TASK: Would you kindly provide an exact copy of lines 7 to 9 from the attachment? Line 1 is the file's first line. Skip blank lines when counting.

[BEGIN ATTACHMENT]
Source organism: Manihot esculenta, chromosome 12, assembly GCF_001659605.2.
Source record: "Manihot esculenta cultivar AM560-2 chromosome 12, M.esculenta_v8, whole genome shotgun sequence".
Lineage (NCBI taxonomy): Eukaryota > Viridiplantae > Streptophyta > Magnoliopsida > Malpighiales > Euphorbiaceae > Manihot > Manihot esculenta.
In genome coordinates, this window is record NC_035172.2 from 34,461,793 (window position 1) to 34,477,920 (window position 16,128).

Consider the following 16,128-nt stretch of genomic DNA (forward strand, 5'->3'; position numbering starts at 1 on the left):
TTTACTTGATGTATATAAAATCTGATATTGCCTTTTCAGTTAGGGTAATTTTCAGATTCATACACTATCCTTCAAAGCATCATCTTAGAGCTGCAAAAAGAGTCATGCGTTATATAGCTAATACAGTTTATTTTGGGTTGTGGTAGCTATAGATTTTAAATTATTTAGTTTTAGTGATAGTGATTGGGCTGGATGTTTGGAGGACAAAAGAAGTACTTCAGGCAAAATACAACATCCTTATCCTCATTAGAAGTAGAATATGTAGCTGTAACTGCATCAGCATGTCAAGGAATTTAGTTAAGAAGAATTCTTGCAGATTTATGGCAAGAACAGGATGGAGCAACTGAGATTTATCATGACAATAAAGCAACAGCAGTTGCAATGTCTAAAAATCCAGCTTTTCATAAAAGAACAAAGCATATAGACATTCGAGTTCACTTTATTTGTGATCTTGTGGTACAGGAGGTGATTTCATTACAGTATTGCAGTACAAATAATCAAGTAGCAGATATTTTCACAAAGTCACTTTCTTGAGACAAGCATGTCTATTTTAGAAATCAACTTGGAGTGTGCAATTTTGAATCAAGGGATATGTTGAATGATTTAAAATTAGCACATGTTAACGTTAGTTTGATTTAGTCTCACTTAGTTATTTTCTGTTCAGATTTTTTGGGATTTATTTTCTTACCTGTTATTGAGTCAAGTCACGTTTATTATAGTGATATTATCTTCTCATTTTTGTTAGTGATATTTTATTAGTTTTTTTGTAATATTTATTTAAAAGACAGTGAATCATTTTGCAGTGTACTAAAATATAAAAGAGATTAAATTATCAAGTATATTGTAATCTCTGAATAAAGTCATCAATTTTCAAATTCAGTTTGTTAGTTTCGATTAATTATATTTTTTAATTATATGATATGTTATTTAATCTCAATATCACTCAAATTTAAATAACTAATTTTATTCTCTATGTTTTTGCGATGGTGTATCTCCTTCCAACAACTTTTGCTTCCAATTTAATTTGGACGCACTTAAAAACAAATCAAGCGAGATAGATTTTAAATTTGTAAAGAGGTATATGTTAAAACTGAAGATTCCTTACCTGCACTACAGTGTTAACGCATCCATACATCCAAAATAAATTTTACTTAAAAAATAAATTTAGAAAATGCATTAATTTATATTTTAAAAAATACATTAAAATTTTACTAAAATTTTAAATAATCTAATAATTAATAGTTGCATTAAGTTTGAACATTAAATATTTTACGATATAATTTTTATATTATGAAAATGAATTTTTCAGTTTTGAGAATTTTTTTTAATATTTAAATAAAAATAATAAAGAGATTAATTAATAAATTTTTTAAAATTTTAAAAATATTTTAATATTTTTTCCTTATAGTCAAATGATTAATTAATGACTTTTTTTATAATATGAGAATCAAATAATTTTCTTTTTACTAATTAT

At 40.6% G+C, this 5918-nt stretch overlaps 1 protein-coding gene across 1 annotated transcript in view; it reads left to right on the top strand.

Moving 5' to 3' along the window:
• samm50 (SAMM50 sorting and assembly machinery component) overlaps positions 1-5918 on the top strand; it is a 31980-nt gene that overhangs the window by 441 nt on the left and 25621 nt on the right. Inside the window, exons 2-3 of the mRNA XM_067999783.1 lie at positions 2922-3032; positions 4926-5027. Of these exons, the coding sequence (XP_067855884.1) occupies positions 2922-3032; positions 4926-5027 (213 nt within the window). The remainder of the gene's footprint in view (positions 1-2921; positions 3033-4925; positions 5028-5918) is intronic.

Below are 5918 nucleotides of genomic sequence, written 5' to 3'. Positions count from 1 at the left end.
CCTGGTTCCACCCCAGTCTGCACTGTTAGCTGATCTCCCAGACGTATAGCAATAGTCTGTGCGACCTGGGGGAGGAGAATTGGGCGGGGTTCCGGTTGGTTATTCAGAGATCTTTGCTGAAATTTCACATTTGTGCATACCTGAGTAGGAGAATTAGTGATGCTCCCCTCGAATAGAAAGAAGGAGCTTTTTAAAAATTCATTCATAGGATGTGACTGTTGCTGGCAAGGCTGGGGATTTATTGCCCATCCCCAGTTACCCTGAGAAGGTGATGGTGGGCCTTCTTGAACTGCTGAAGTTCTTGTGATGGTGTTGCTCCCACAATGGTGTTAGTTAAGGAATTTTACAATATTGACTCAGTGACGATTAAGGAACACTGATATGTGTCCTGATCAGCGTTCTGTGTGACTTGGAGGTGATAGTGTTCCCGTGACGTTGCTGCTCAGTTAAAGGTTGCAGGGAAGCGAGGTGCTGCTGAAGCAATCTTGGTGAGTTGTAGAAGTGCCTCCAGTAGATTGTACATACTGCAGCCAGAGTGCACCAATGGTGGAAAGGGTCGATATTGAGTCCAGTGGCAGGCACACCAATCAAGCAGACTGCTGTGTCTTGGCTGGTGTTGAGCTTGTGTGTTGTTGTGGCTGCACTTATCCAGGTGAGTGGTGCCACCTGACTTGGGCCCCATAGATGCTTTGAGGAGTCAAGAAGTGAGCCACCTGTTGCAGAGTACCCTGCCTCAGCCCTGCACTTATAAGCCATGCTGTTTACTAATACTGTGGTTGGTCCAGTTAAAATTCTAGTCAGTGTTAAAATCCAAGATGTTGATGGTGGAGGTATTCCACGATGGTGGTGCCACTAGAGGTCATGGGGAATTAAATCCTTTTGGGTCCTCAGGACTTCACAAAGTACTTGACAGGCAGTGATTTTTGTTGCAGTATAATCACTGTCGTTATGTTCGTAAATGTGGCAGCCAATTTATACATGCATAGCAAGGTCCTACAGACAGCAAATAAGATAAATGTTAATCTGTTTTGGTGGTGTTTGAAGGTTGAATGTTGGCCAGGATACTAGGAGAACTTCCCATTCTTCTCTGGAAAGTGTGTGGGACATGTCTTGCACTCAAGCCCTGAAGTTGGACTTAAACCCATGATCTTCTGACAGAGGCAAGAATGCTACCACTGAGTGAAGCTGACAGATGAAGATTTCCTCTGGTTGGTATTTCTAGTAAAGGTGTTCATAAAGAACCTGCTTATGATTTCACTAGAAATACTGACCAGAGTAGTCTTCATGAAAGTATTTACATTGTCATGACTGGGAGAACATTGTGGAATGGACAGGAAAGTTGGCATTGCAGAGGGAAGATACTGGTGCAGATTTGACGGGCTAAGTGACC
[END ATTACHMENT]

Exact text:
At 40.6% G+C, this 5918-nt stretch overlaps 1 protein-coding gene across 1 annotated transcript in view; it reads left to right on the top strand.

Moving 5' to 3' along the window:
• samm50 (SAMM50 sorting and assembly machinery component) overlaps positions 1-5918 on the top strand; it is a 31980-nt gene that overhangs the window by 441 nt on the left and 25621 nt on the right. Inside the window, exons 2-3 of the mRNA XM_067999783.1 lie at positions 2922-3032; positions 4926-5027. Of these exons, the coding sequence (XP_067855884.1) occupies positions 2922-3032; positions 4926-5027 (213 nt within the window). The remainder of the gene's footprint in view (positions 1-2921; positions 3033-4925; positions 5028-5918) is intronic.